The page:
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PODCAST: Does the iPhone’s facial recognition technology go too far ?

By Byron V. Acohido

The release of the new iPhone X (don’t call it ‘X,’ say ‘ten’or iPhone X), with its facial identification activation feature, has sparked interest in the latest developments in biometric security.

I spoke with Corey Nachreiner, chief technology officer of WatchGuard Technology, about the advantages – and risks – involved in using biometric identifiers with digital devices.

The next steps in authentication

Apple is “really going whole hog” into facial recognition for unlocking a phone, in part because they don’t want buttons, Nachreiner told me. The tech giant removed the home button/fingerprint sensor, meaning users must use facial identification to unlock a phone if they’re not using pass codes.

While aesthetic design was probably a major factor, “there is an argument that facial recognition …more

INFOGRAPHIC: Studies show ‘security fatigue’ may trigger apathy in wake of Equifax hack

By Byron V. Acohido

There is no mistaking that, by now, most consumers have at least a passing awareness of cyber threats.

Two other things also are true: All too many people fail to take simple steps to stay safer online; and individuals who become a victim of identity theft, in whatever form, tend to be baffled about what to do about it.

INFOGRAPHIC: Shaking off cyber fatigue can be tough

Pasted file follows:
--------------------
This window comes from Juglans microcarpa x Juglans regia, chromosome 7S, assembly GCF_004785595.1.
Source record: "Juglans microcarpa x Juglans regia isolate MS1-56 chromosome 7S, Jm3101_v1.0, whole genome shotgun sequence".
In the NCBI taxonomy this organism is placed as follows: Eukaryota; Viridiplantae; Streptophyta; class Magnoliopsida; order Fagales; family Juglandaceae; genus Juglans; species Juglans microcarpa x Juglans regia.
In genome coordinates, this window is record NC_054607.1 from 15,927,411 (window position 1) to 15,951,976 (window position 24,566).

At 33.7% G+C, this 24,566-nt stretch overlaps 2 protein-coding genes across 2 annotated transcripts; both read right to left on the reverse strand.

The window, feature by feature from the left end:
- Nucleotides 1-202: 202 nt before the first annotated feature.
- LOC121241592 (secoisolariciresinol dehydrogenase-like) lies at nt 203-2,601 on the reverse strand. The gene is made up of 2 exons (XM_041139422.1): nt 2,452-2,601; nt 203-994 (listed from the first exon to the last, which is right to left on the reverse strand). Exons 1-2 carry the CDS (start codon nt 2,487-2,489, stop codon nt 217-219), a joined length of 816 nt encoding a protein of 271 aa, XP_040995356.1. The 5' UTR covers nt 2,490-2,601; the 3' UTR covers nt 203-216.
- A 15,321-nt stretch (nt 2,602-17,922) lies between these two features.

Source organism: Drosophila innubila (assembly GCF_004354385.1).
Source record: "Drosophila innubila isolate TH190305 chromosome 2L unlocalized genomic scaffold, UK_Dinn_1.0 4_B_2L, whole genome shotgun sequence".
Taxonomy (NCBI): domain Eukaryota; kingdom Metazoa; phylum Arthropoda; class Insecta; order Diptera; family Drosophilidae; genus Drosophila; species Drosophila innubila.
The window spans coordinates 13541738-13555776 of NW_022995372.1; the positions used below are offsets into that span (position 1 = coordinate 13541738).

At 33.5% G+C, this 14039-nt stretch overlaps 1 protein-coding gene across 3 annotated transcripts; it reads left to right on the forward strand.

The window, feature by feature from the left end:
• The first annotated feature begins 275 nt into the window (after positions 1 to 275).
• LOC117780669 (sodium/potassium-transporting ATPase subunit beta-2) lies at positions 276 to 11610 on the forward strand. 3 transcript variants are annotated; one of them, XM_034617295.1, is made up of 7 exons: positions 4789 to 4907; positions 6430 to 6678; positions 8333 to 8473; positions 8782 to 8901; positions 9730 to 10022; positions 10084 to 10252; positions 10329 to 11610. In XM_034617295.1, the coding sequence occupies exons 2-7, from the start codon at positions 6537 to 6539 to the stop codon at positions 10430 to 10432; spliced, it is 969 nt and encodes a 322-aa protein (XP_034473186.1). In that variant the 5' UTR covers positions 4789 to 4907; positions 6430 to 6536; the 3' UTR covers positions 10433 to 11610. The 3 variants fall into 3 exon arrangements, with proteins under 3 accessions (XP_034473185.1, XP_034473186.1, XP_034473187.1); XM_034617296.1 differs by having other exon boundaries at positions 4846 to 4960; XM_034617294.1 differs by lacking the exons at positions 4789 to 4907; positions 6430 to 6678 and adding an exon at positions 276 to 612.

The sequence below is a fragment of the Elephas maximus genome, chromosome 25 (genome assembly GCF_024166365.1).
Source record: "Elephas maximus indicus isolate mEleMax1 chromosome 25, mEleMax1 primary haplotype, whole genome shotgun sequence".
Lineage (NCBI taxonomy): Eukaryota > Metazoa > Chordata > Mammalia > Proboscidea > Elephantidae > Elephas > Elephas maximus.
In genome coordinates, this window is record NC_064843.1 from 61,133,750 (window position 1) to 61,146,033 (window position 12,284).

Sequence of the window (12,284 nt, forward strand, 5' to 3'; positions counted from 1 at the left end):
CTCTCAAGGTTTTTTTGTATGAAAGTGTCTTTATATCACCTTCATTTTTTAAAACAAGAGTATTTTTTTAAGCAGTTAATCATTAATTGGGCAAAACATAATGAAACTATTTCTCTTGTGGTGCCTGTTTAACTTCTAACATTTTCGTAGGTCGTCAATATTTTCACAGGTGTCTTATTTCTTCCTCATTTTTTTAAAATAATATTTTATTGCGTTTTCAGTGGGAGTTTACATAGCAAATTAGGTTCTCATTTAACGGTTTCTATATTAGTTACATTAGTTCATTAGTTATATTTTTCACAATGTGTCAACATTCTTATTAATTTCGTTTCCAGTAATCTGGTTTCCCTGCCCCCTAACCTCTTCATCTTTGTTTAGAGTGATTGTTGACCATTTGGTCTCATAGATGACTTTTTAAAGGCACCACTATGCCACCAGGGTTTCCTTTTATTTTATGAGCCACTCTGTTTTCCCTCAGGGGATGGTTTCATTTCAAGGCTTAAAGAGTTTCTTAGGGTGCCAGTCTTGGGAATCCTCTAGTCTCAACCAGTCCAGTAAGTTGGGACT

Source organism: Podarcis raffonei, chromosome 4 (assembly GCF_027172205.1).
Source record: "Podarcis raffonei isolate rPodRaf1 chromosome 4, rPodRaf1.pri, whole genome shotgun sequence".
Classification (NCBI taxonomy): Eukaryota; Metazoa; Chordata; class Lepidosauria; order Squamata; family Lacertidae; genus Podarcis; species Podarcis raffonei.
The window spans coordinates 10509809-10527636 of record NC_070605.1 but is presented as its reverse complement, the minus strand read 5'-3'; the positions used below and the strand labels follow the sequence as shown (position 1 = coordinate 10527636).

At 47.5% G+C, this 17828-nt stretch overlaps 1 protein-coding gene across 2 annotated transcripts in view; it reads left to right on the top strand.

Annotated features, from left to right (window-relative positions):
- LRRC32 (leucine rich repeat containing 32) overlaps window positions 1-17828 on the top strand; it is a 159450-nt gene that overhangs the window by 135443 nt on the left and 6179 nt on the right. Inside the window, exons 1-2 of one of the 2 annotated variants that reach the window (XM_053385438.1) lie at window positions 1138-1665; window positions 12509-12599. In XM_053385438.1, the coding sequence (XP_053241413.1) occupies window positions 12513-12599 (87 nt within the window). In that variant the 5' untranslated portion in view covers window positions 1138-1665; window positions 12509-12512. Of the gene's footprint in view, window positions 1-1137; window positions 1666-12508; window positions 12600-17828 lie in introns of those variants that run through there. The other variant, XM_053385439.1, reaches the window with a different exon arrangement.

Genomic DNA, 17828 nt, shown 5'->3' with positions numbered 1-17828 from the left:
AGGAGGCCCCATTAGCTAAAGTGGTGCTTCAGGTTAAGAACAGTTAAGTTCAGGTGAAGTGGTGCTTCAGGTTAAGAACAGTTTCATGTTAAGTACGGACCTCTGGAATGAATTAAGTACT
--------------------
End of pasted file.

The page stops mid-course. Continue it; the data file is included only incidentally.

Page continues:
A new survey by the nonprofit Identity Theft Resource Center, scheduled to be released in full next week, reinforce these notions. ITRC surveyed 317 people who used the organization’s services in 2017 and had experienced identity theft. The study was sponsored by CyberScout, which …more

NEWS THIS WEEK: Kaspersky ban underway for U.S. agencies; Equifax data breach lawsuits pile up; Europe plans new agency to quell cyber threats

By Byron V. Acohido

The U.S. government moved to ban the use of a Russian brand of security software by federal agencies amid concerns the company has ties to state-sponsored cyber espionage activities. Acting Homeland Security Secretary Elaine Duke ordered that federal civilian agencies identify Kaspersky Lab software on their networks. After 90 days, unless otherwise directed, they must remove the software, on the grounds that the company has connections to the Russian government, and its software poses a security risk. The Department of Homeland Security “is concerned about the ties between certain Kaspersky officials and Russian intelligence and other government agencies, and requirements under Russian law that allow Russian intelligence agencies to request or compel assistance from Kaspersky and to intercept communications transiting …more

Lawsuits to stop ‘kid spying’ could strir stronger privacy legislation

Dora the Explorer turns out to be something of a spy. And that’s a problem for many parents in the digital age.

The long-reaching arm of online advertising for children is increasingly coming under legal assault as parents seek to limit what large media companies, like Disney and Viacom, can conduct in surreptitious audience monitoring.